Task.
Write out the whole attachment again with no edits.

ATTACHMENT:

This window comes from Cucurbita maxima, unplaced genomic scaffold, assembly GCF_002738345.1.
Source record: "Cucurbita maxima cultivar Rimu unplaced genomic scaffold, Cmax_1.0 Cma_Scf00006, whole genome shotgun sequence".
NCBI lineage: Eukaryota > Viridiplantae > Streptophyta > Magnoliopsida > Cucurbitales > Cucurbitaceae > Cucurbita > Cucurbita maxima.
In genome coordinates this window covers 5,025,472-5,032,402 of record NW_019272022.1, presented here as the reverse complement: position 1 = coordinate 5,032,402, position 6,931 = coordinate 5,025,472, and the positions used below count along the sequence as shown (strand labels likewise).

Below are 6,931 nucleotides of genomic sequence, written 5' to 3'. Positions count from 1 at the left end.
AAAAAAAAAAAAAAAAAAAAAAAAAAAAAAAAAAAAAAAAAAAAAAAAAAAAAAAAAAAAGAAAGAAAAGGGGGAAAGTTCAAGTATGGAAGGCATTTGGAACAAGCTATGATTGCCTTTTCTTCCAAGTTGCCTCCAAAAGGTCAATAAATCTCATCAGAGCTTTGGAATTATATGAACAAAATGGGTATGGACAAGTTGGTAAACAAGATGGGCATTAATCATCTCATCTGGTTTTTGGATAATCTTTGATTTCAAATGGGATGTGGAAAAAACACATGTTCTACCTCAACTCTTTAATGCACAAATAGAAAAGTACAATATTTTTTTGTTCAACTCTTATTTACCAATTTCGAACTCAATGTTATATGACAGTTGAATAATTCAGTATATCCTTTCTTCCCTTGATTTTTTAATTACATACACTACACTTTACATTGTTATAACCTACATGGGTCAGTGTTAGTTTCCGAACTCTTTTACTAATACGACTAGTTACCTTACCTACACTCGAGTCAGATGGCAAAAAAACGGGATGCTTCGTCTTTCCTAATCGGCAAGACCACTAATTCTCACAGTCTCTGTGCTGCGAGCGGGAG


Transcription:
This window comes from Cucurbita maxima, unplaced genomic scaffold, assembly GCF_002738345.1.
Source record: "Cucurbita maxima cultivar Rimu unplaced genomic scaffold, Cmax_1.0 Cma_Scf00006, whole genome shotgun sequence".
NCBI lineage: Eukaryota > Viridiplantae > Streptophyta > Magnoliopsida > Cucurbitales > Cucurbitaceae > Cucurbita > Cucurbita maxima.
In genome coordinates this window covers 5,025,472-5,032,402 of record NW_019272022.1, presented here as the reverse complement: position 1 = coordinate 5,032,402, position 6,931 = coordinate 5,025,472, and the positions used below count along the sequence as shown (strand labels likewise).

Below are 6,931 nucleotides of genomic sequence, written 5' to 3'. Positions count from 1 at the left end.
AAAAAAAAAAAAAAAAAAAAAAAAAAAAAAAAAAAAAAAAAAAAAAAAAAAAAAAAAAAAGAAAGAAAAGGGGGAAAGTTCAAGTATGGAAGGCATTTGGAACAAGCTATGATTGCCTTTTCTTCCAAGTTGCCTCCAAAAGGTCAATAAATCTCATCAGAGCTTTGGAATTATATGAACAAAATGGGTATGGACAAGTTGGTAAACAAGATGGGCATTAATCATCTCATCTGGTTTTTGGATAATCTTTGATTTCAAATGGGATGTGGAAAAAACACATGTTCTACCTCAACTCTTTAATGCACAAATAGAAAAGTACAATATTTTTTTGTTCAACTCTTATTTACCAATTTCGAACTCAATGTTATATGACAGTTGAATAATTCAGTATATCCTTTCTTCCCTTGATTTTTTAATTACATACACTACACTTTACATTGTTATAACCTACATGGGTCAGTGTTAGTTTCCGAACTCTTTTACTAATACGACTAGTTACCTTACCTACACTCGAGTCAGATGGCAAAAAAACGGGATGCTTCGTCTTTCCTAATCGGCAAGACCACTAATTCTCACAGTCTCTGTGCTGCGAGCGGGAG